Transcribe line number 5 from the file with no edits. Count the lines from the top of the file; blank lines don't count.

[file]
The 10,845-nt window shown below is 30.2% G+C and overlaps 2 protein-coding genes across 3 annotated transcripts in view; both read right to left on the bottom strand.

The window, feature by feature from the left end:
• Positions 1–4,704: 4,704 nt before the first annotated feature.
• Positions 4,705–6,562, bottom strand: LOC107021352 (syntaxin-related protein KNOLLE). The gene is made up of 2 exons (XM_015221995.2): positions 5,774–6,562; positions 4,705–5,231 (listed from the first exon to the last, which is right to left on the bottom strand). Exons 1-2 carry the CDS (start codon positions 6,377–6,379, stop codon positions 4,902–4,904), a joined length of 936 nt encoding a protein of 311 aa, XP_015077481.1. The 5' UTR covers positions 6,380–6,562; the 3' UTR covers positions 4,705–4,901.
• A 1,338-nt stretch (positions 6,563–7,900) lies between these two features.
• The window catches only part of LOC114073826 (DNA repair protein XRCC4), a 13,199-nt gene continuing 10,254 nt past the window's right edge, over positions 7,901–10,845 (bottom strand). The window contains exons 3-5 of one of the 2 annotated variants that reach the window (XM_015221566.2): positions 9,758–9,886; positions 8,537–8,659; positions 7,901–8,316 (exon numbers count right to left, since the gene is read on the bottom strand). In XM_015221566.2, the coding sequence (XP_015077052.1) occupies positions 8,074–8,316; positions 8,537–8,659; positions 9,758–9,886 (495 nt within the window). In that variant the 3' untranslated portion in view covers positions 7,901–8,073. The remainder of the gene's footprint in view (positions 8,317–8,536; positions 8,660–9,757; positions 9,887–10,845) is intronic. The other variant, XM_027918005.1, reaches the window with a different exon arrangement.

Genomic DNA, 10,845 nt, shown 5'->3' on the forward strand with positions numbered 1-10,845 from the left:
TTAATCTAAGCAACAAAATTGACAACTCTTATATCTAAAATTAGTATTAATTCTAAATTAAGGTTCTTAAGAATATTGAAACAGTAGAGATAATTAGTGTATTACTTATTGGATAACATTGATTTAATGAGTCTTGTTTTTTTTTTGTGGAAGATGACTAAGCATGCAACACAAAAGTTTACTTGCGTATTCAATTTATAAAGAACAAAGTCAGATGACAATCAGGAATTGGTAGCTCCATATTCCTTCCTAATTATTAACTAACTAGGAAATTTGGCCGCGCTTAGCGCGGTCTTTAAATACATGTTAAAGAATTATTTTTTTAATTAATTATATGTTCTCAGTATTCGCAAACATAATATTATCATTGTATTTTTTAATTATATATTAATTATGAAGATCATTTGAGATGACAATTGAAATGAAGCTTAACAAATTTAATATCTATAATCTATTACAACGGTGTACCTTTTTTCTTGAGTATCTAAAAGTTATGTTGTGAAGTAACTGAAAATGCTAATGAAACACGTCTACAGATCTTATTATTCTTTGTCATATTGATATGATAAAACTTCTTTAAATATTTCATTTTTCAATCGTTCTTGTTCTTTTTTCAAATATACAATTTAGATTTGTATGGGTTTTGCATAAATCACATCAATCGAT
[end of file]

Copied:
• A 1,338-nt stretch (positions 6,563–7,900) lies between these two features.